Classical music was born in the halls of churches and monasteries. At its heart lies divine inspiration. It's a gift given to humankind for devotion, enjoyment, and discipline. It's one of those precious aspects of our culture that allows us to stay connected to our maker.
The composers of old knew this. Many of them, upon completing a work, dedicated them, in writing, “to the glory of God” or “to God alone be the glory.” They understood that such beauty couldn’t be an act of human beings alone.
In fact, if you think about it, there’s nothing on earth quite the same as classical music. It's in a league of its own.
For these and other reasons, a lot of parents want to expose their children to it, with the goal of fostering a true appreciation for it.
But many don’t know where to start, especially in cases where their child may not be learning an instrument and where they themselves may not be that well versed.
There are a few simple things that anyone can do to nurture enjoyment of classical music in kids.
Early Exposure Is BestHave classical music playing in your home, just in the background, to create a nice atmosphere. Consider telling your kids something simple about the music, such as the composer’s name, the orchestra’s name, or the country that the music is from. Or simply ask them how it makes them feel, or offer your own comments on it, such as, “Doesn’t this sound like birds chirping?” or the like. Don’t turn it into a high-pressure situation for your kid, of course. Otherwise, their associations with the genre may not be entirely positive. You’re just planting seeds.
Attend Kid-Friendly ConcertsOK, your kids may not be ready for a full-length symphony concert, and maybe you’re worried about having missed the “early exposure” window.
No problem—there are a lot of opportunities to address that. You’ll be surprised (depending, of course, on where you live) at how many concerts are available that are short, memorable, and engaging. And while videos are great, in-person experiences will leave a much deeper impression, of course.
Summer is an excellent time to find shorter concerts in your area, many of which may be free. A lot of towns and cities have concerts in the park that you can learn about just by looking up information online. These can be simple ones of, say, brass ensembles playing more crowd-pleasing tunes or of a full orchestra giving a family-friendly outdoor performance.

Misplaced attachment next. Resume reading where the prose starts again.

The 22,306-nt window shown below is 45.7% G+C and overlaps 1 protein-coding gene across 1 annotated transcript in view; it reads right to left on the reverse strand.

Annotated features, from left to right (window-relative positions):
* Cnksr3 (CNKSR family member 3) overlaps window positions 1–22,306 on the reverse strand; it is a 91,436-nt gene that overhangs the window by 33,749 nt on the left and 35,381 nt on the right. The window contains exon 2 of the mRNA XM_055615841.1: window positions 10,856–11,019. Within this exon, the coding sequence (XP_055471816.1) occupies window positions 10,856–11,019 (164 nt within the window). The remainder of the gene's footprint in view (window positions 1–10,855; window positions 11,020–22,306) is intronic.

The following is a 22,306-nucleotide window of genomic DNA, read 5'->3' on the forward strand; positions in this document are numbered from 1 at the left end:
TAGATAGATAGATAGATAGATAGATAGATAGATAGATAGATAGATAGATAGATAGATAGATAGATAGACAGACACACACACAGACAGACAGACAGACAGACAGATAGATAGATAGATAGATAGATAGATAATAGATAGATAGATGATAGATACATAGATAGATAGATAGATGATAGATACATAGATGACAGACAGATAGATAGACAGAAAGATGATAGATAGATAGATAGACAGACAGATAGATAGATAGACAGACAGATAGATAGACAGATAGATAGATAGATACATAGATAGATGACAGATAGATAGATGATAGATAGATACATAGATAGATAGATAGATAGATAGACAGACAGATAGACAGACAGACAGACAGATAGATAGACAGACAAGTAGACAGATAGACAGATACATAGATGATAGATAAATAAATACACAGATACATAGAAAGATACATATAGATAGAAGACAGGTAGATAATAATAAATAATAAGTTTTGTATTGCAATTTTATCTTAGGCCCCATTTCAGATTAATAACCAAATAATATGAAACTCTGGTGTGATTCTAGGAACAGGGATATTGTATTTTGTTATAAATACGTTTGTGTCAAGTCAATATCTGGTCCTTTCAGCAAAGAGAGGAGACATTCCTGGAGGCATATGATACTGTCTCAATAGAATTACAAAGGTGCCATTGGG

Do a search, and you’ll probably find some great options. There may even be something before your local July 4 fireworks display.
Even though I grew up being taken to many, many concerts, sometimes involving family as performers, and even in great halls, one of my favorite memories is of a casual one in a park.
It was next to a river with a small brass band playing in a gazebo. The intimate nature of the setting and the liveliness of the music—I believe performed by seniors—brought so much joy that I think it’s something I'll carry with me forever.
Note that these concerts might not always be classical in nature. But exposure to people playing classical instruments—the ones you find in a symphony orchestra—is all a part of gradually leaving that impression on your child’s mind.
Folk concerts involving guitars or coffee-house-style concerts, while pleasant, won’t quite lay the same groundwork, in my experience.
Another source for these, beyond summertime or local park concerts, is cultural festivals such as Oktoberfest (OK, yes, you should watch out for any over-the-top drinking!), polka festivals, Ukrainian festivals, and so on. Often, you’ll find people playing classical instruments accompanying folk dance performed in traditional dress. This can be a great experience for kids on many levels.
Their website says it well: “If you have ever watched part of a movie on mute, you know that without music, scary scenes aren’t as scary, and happy endings aren’t as happy.”
In this sort of performance, the film appears on a large screen behind a full orchestra, which is generally on a stage as opposed to being in an orchestra pit, and the orchestra plays the complete movie score as the film is shown. Imagine how precise the timing of the music must be to make this work!
Choose Kid-Oriented TunesThere are several classical pieces that were written specifically for educating children on the genre. Still considered the gold standard for this purpose is Benjamin Britten’s "The Young Person’s Guide to the Orchestra," which, while written in 1946, is based on a tune from 1695. You can easily find recordings of it online, and you might just find it being performed by an orchestra near you.
Keep It LightWhatever the experience you choose for your child along these lines, be sure to keep it light and fun, especially when they’re at a younger age. Reserve the tiger mom attitude for getting your kid to practice a classical instrument, which is a different matter altogether.
But if practicing isn’t the current focus, then just remember that classical music is a divine gift, and allowing your child to experience it and have it penetrate their heart and being is a beautiful thing—something that may stay with them forever.